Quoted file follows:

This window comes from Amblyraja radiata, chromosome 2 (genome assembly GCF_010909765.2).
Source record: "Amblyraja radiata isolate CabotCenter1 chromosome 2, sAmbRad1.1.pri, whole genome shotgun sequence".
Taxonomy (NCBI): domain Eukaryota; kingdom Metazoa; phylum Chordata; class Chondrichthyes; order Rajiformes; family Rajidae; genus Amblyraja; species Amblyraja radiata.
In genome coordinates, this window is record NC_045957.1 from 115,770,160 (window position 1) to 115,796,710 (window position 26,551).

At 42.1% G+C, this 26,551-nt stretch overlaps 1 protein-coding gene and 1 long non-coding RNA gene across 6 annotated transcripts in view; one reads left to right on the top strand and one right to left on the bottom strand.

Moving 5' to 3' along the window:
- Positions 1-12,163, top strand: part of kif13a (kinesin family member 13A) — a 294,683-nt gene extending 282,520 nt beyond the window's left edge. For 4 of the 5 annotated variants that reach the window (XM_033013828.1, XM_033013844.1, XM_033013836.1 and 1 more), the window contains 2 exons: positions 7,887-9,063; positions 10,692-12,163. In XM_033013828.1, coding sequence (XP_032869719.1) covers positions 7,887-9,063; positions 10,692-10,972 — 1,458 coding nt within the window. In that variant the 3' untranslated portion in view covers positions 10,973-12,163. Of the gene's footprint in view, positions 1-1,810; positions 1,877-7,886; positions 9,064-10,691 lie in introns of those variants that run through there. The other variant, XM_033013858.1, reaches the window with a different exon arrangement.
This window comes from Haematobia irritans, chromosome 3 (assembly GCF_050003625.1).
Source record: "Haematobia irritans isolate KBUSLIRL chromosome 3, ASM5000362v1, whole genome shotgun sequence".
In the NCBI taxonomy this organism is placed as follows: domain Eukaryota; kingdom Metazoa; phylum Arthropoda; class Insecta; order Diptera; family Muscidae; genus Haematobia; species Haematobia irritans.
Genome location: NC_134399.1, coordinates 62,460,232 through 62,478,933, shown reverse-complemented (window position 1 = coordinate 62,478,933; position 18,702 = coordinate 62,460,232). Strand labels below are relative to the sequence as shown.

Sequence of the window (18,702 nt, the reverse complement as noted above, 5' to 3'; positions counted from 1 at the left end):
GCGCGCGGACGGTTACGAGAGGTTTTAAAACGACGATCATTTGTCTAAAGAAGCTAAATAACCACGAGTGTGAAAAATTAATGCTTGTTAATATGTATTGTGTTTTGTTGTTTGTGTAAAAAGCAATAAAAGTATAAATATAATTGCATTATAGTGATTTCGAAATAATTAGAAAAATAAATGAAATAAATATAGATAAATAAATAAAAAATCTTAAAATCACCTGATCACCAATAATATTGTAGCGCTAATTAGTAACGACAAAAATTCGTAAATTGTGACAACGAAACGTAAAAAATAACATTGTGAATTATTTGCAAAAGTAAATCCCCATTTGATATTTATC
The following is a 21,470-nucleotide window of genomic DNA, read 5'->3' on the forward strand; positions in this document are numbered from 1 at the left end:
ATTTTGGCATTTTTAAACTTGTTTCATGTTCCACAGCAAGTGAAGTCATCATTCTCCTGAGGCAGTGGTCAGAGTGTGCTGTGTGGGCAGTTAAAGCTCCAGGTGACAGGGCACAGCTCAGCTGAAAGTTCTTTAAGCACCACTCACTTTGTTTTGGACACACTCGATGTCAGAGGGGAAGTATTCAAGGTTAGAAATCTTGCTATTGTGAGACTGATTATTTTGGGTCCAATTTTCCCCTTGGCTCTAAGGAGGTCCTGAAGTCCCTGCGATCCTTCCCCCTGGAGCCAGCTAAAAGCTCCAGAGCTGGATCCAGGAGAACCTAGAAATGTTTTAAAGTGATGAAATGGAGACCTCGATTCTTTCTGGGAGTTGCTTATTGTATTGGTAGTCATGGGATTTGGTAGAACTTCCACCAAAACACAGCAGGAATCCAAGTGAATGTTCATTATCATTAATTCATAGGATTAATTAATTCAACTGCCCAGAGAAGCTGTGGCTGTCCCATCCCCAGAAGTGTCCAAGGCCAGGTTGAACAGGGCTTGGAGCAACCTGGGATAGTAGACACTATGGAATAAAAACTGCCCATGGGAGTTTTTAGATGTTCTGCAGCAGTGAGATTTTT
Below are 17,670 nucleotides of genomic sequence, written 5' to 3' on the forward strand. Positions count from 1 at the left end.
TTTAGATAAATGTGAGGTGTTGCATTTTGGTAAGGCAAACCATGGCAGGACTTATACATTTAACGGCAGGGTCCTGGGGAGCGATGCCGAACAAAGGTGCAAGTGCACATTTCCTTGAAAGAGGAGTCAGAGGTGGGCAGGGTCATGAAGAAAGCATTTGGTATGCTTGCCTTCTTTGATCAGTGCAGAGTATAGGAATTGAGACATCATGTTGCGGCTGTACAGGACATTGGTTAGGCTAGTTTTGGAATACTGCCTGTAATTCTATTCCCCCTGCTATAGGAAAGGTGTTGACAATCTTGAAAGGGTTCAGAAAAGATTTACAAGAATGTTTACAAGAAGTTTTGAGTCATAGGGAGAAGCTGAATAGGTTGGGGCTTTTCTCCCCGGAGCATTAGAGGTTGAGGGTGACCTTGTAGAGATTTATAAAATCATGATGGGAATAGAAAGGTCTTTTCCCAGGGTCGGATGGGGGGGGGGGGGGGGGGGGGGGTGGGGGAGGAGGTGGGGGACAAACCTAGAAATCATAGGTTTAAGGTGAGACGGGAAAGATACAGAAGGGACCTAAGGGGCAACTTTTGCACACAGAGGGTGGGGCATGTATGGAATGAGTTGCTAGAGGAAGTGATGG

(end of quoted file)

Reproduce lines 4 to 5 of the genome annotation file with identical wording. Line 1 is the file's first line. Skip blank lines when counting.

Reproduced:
In genome coordinates, this window is record NC_045957.1 from 115,770,160 (window position 1) to 115,796,710 (window position 26,551).

At 42.1% G+C, this 26,551-nt stretch overlaps 1 protein-coding gene and 1 long non-coding RNA gene across 6 annotated transcripts in view; one reads left to right on the top strand and one right to left on the bottom strand.